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SOUTH of ENGLAND SCENES
The Parish Church of St John the Baptist, Crawley. The church was founded in 1250. The main roof of the church (nave roof) is made of thick slates or slabs of Horsham stone. The church is a pleasure to visit after leaving the boring modern buildings of the town centre!
PLEASE leave a donation in the box provided to help in the upkeep of this wonderful old building.
Most of the 'solid' tower was built in the 15th century (~1466). There are three strange figures above the church entrance in the west tower. The uppermost is St John the Baptist (date?), the churches patron saint, the middle figure is wearing Tudor dress and the lower figure of ? was added in 1880!
The entrance to the church beneath the west tower. On the right is a much earlier blocked up Norman doorway in the south wall.
Left: The 14th century font carved from Sussex marble.
Right: In the entrance is a bust James Longley, a faithful churchman, carpenter and builder of Crawley who was responsible for many buildings in the town including Christ's Hospital school and Graylingwell Mental Hospital.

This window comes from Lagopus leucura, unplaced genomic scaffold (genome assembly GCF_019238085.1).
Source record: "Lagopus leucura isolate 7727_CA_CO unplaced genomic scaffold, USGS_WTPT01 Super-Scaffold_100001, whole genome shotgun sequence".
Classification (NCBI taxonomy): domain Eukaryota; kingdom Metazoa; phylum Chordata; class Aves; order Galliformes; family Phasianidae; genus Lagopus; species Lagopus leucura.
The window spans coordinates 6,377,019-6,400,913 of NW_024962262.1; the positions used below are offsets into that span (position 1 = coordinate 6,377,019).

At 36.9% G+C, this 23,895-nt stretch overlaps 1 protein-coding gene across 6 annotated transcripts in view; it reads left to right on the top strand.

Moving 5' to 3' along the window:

Looking east down the nave to the chancel and altar, all much rebuilt in Victorian times e.g. the chancel in 1880. The organ (a 'Father Willis') was made by the famous Henry Willis & Sons Ltd. company and installed in 1885.
Left: In the north wall (some of the oldest stonework in the church) lies a small medieval 13th century doorway, now filled in but the inner arches house the Icon and votive candles.
Right: The memorial tablet to John Broadwood and his wife Mary. John Broadwood was founder of the famous piano making company and even Beethoven was the proud owner of a 'Broadwood pianoforte' from the 'Firm of Broadwood'.
The pulpit dates from 1627 during the reign of King Charles 1st and the St Andrew's cross design below the nicely carved decorative pattern of leaves.
Left: Anothe old (medieval/Tudor?) doorway near the west entrance.
Middle: A small 15th century door behind the pulpit.
Right: A small window from ~1290 now incorporated into the wall of the boiler house.
Two examples of stained glass heraldic signs.
Some of the stained glass windows in the nave of St John the Baptist. The top left is one of the most beautiful stain glass windows showing two angels, the very stylistic coloured lines of the work of the Victorian artist Burne-Jones, a friend of William Morris - and it shows! The other three stain glass panels honour the bell ringers of St John, the 750th anniversary of St John's Church and the Crawley Festival. Some the pieces of glass look very old and not Victorian ????
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